Spellbook Flexibility - Improved Counterspelling allows greater flexibility. In the event that a caster doesn't have the same spell memorized, a higher level spell from the same school can be substituted. For example; an aggressor casts Bigby's Interposing Hand. You don't have Bigby's Interposing Hand (level 5) memorized, but you do have Bigby's Forceful Hand (level 6) memorized. The Bigby's Forceful Hand will automatically counter the spell. It is good to keep several common spells memorized as well as several high level dispels.

Spell Mantles and Spell Turning - Spell Mantles can be used in conjunction with counterspelling. In the event that you fail to counter a spell, you will be able to fall back on spell mantles and buffs for defense. This combination makes it very difficult to harm the counterspeller with spells; particularly because even dispels can be countered which leaves your buffs in tact. This same principle applies to Spell Turning.

Mastery of Counterspelling and Spell Turning - These abilities allow you to turn your defense into your offense. If you succesfully counter an incoming spell you can turn it back upon the caster. This only works with targeted spells though. It does not work with RTAs, AoEs, dispels, or "effect" spells. Still, there are a host of spells which can be very dangerous which can be turned including Bigby's, Flame Arrows, Magic Missiles and Magic Missile Storms. If you're facing a counterspeller don't use these spells. If you are the counterspeller you're hoping your enemy is dumb enough to use them.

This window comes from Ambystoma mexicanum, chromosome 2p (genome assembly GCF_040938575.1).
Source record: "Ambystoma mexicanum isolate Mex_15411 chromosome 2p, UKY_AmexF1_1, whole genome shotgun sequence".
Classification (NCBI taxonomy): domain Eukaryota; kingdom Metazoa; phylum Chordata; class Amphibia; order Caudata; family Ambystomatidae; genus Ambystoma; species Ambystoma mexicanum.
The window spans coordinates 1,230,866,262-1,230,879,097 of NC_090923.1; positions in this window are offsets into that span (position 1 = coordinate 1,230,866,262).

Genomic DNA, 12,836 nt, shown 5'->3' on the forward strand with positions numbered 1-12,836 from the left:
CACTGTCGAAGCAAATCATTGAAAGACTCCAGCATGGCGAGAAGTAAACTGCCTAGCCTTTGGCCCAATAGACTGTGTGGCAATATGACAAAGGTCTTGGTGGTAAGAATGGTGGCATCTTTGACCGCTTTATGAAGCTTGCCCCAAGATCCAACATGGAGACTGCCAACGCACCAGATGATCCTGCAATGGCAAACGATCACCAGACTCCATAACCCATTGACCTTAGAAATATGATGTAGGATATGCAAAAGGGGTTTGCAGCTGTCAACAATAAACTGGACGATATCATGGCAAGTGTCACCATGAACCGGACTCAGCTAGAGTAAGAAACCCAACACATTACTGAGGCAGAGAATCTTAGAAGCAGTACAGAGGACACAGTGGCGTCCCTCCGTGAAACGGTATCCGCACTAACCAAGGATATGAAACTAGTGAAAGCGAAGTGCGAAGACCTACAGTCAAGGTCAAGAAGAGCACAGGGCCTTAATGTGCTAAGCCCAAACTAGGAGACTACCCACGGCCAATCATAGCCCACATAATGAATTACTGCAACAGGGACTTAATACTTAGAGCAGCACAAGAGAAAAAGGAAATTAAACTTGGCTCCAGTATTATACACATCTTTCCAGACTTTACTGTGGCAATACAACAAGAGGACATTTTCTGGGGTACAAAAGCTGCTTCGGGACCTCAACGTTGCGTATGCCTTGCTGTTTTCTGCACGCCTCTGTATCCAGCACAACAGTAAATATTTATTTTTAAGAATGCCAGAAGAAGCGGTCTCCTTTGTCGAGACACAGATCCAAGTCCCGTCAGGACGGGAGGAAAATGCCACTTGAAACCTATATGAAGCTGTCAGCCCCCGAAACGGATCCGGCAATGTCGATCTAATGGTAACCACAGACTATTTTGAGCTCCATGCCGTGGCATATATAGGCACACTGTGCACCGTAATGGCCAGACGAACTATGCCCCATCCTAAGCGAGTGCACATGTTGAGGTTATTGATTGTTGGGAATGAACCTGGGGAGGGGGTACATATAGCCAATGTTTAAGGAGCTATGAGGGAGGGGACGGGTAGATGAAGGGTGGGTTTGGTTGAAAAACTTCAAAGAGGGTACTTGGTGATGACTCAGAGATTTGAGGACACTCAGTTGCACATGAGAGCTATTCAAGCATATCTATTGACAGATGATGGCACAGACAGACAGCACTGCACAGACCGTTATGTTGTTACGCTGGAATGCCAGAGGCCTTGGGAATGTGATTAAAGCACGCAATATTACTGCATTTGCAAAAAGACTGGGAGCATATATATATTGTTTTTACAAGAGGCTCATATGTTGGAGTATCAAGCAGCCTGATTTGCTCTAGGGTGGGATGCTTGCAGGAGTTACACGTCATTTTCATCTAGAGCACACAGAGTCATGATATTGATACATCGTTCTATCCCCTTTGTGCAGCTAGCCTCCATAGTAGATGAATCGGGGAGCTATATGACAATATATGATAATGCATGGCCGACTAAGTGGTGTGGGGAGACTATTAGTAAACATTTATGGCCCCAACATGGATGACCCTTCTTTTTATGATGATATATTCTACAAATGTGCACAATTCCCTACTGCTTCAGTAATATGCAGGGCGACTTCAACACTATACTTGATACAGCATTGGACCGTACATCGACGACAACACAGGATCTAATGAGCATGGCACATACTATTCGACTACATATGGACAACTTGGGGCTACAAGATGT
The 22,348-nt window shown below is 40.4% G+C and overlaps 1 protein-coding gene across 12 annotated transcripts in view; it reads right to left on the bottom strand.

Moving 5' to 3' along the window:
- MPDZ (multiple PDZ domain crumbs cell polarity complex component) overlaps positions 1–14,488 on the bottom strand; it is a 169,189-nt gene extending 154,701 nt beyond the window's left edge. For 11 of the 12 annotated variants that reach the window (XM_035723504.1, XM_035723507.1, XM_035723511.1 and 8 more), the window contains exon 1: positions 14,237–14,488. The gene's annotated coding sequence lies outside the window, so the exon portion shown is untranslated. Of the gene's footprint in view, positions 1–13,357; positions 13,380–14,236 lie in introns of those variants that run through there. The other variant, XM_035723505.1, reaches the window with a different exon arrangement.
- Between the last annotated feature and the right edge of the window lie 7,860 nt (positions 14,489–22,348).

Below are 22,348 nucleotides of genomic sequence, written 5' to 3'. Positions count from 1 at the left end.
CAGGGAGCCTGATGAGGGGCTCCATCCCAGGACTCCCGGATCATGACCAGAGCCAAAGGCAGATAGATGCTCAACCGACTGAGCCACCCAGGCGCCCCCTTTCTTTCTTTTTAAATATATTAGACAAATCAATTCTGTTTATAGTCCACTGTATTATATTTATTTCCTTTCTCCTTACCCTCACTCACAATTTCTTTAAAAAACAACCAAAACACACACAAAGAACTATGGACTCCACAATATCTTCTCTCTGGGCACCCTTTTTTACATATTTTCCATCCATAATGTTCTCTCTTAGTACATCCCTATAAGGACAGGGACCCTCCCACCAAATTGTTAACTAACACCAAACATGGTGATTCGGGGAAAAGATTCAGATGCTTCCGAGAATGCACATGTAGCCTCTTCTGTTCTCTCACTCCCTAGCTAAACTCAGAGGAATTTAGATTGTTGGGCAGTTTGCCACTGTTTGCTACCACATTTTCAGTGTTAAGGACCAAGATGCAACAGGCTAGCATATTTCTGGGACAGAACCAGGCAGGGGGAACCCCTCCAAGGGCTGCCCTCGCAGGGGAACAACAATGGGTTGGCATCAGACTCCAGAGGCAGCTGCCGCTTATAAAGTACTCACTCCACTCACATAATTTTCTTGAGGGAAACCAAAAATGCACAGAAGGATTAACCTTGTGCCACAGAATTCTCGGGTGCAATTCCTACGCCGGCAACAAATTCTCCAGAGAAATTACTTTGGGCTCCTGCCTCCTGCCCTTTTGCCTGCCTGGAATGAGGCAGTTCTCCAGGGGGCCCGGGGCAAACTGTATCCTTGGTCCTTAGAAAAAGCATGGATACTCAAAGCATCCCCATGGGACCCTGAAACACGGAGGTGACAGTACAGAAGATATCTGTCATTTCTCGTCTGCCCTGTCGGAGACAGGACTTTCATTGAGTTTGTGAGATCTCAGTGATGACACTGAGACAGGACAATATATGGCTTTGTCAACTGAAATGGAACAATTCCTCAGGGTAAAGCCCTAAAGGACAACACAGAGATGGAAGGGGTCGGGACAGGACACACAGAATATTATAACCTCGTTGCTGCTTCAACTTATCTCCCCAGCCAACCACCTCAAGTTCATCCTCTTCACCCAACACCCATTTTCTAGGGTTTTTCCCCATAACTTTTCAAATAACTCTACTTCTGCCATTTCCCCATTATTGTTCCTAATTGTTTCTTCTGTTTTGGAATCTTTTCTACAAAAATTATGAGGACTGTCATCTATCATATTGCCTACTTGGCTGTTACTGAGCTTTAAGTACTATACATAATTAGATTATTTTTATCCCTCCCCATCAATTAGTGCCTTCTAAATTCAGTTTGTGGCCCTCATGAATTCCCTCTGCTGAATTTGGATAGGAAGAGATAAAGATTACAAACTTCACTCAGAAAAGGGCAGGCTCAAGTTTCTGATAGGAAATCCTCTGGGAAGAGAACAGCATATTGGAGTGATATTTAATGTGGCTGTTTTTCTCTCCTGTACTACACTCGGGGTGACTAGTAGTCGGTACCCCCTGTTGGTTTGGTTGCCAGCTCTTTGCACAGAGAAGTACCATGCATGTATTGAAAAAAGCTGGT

Going Offensive - The counterspeller can choose his moment to go on the offensive. Keep in mind that any time you cast a spell you cannot counterspell for that round. So if your opponent manages to breach your defenses and you feel it is necessary to put up a spell mantle, be aware that you cannot counter for that round. A good strategy is to wait for your opponent to use up his most potent spells, then strike at him when he is at his weakest with an offensive spell combination.

Attrition - It is possible for a low level caster to force you to use up your high level dispels by casting lower level spells at you while in counterspell mode. If you see an enemy doing this it is best to go on the offensive immediately before he weakens you too much. There is also the possibility that your opponent has more spell slots than you, which means he can wear you down and win in the end. This is particularly important if you're facing bosses that spam lots of high level spells or sorcerers, whom have more spell slots than a wizard.

Spell-Like Abilities - Spell-Like Abilities can counter other spells in the same way that any other spell would.

Epic Spells - Epic Spells can counter each other if they are identical. (i.e. Vampiric Feast negates Vampiric Feast and Greater Ruin negates Greater Ruin). Dispels can also counter them. [This option has been disabled until further notice! Epic spells are not counterable currently]